Word Problem: Mr Whipple wants to blend two teas....

megan0430

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Aug 23, 2006
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Mr. Whipple wants to blend two teas, regular and all-spice, whose wholesale cost is $0.90/lb and $1.20/lb respectively. He wil sell the mixture at $1.65/lb and wishes to make a 50% profit over wholesale cost. What should the ratio of regular to all-spice be to accomplish this?

PLEASE HELP.
THANKS!
 

stapel

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First step: If the sale price is to be $1.65 per pound, and if this is to be a fifty-percent mark-up on cost, what should be the cost per pound?

Please reply showing how far you have gotten. Thank you.

Eliz.
 

Denis

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megan0430 said:
Mr. Whipple wants to blend two teas, regular and all-spice, whose wholesale cost is $0.90/lb and $1.20/lb respectively. He wil sell the mixture at $1.65/lb and wishes to make a 50% profit over wholesale cost. What should the ratio of regular to all-spice be to accomplish this?
selling prices:
regular: .90 * 1.5 = 1.35
all-spice: 1.20 * 1.5 = 1.80

Now you need to find the combination of these 2 prices that results in 1.65
 

soroban

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Hello, Megan!

I thought this was a basic "Mixture Problem"
. . but there was more to it.


Mr. Whipple wants to blend two teas, regular and all-spice,
whose wholesale cost is $0.90/lb and $1.20/lb respectively.
He wil sell the mixture at $1.65/lb and wishes to make a 50% profit over wholesale cost.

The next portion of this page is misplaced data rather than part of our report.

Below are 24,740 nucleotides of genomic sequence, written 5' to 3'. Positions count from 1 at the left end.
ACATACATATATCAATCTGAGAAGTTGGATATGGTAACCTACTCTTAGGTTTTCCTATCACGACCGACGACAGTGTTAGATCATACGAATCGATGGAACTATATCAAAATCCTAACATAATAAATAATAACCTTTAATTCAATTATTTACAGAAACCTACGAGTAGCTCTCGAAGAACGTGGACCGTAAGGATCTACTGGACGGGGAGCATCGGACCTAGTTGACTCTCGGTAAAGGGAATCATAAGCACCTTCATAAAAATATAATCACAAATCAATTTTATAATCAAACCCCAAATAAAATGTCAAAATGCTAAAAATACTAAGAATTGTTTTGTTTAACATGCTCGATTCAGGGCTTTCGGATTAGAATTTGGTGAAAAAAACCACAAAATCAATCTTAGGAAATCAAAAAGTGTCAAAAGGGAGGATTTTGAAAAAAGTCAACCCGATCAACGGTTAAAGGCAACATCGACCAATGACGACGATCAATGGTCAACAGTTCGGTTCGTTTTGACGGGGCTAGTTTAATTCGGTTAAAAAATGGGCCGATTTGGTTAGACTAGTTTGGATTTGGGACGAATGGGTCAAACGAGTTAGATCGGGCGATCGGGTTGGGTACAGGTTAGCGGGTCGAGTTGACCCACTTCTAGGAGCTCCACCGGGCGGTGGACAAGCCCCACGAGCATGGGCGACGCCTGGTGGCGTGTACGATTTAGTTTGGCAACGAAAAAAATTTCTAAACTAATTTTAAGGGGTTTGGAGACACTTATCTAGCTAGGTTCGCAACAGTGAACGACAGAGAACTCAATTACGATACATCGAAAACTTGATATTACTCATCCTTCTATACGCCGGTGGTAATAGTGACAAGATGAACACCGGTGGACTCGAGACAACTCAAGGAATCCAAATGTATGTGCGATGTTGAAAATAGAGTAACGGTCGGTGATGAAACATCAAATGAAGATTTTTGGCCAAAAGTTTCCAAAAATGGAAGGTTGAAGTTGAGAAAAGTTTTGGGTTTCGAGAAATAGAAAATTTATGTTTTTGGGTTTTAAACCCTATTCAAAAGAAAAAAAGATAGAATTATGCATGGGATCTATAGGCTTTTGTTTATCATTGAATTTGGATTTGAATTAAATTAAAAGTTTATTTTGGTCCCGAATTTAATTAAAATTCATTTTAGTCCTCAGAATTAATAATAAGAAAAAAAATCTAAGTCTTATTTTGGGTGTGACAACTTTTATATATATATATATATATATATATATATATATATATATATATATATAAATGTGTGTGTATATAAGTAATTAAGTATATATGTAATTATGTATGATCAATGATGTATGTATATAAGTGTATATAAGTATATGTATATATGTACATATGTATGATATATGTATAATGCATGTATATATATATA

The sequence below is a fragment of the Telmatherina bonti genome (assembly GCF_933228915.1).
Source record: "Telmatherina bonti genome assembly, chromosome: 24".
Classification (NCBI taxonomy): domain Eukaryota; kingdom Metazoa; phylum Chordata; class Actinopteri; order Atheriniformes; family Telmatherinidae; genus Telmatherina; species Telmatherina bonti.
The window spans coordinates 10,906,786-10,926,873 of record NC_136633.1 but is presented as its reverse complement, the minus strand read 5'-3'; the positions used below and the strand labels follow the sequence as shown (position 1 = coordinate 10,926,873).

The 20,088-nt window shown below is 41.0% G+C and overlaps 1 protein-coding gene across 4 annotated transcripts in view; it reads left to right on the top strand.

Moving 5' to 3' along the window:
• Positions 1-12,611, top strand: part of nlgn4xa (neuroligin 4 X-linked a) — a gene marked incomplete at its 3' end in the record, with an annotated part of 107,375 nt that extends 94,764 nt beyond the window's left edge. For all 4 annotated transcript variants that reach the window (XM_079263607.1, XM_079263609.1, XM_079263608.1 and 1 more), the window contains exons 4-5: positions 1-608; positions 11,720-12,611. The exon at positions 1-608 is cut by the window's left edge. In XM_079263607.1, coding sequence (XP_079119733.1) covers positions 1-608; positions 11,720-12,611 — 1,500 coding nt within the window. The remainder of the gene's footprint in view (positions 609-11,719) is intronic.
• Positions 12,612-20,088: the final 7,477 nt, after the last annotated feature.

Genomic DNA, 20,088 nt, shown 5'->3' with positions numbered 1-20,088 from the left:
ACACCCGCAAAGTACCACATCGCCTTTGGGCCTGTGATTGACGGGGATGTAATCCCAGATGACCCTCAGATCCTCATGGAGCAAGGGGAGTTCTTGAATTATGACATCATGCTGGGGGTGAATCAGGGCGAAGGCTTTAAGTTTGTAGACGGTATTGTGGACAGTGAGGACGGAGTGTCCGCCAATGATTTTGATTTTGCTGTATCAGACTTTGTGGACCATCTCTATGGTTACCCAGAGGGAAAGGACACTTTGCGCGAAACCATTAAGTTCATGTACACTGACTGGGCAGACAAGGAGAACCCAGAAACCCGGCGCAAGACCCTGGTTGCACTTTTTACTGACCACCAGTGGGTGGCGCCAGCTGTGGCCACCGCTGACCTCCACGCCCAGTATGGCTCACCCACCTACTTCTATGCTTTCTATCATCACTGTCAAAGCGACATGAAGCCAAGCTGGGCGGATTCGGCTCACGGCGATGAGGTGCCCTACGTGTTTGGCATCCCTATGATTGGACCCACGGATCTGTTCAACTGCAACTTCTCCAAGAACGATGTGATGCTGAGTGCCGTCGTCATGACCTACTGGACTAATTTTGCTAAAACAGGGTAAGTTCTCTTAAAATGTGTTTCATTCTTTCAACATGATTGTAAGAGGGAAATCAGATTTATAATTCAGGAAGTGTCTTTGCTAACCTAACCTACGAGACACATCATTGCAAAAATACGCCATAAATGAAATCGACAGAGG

What should the ratio of regular to all-spice be to accomplish this?

To make a 50% profit when selling at $1.65/lb, the cost must have been $1.10/lb.
Now we are back to a basic Mixture Problem.

He will use \(\displaystyle R\) pounds of regular tea and \(\displaystyle S\) pounds of spiced tea.

The \(\displaystyle R\) pounds of regular tea costs $0.90/lb: the value is \(\displaystyle \L0.90R\) dollars.

The \(\displaystyle S\) pounds of spiced tea costs $1.20/lb; the value is \(\displaystyle \L1.20S\) dollars.

The total of \(\displaystyle R+S\) pounds of tea cost $1.10/lb; the value is \(\displaystyle \L1.10(R+S)\) dollars.

And there is our equation: \(\displaystyle \L\,0.90R\,+\,1.20S\:=\:1.10(R\,+\,S)\)


Multiply by 10: \(\displaystyle \L\:9R\,+\,12S\:=\:11(R\,+\,S)\;\;\Rightarrow\;\;9R\,+\,12S\:=\:11R\,+\,11S\)

\(\displaystyle \;\;\)and we have: \(\displaystyle \L\:2R\:=\:S\;\;\Rightarrow\;\;\frac{R}{S}\:=\:\frac{1}{2}\)

Therefore, the ratio of regular to spiced tea is 1:2

 

Denis

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Feb 17, 2004
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selling prices:
regular: .90 * 1.5 = 1.35
all-spice: 1.20 * 1.5 = 1.80

Further to above; use 1 pound:

r @ 1.35
1-r @ 1.80
------------
1 @ 1.65

1.35r + 1.80(1-r) = 1.65
1.35r + 1.80 - 1.80r = 1.65
.45r = .15
r = .15/.45 = 1/3 ; so allspice = 2/3; so 1:2
 
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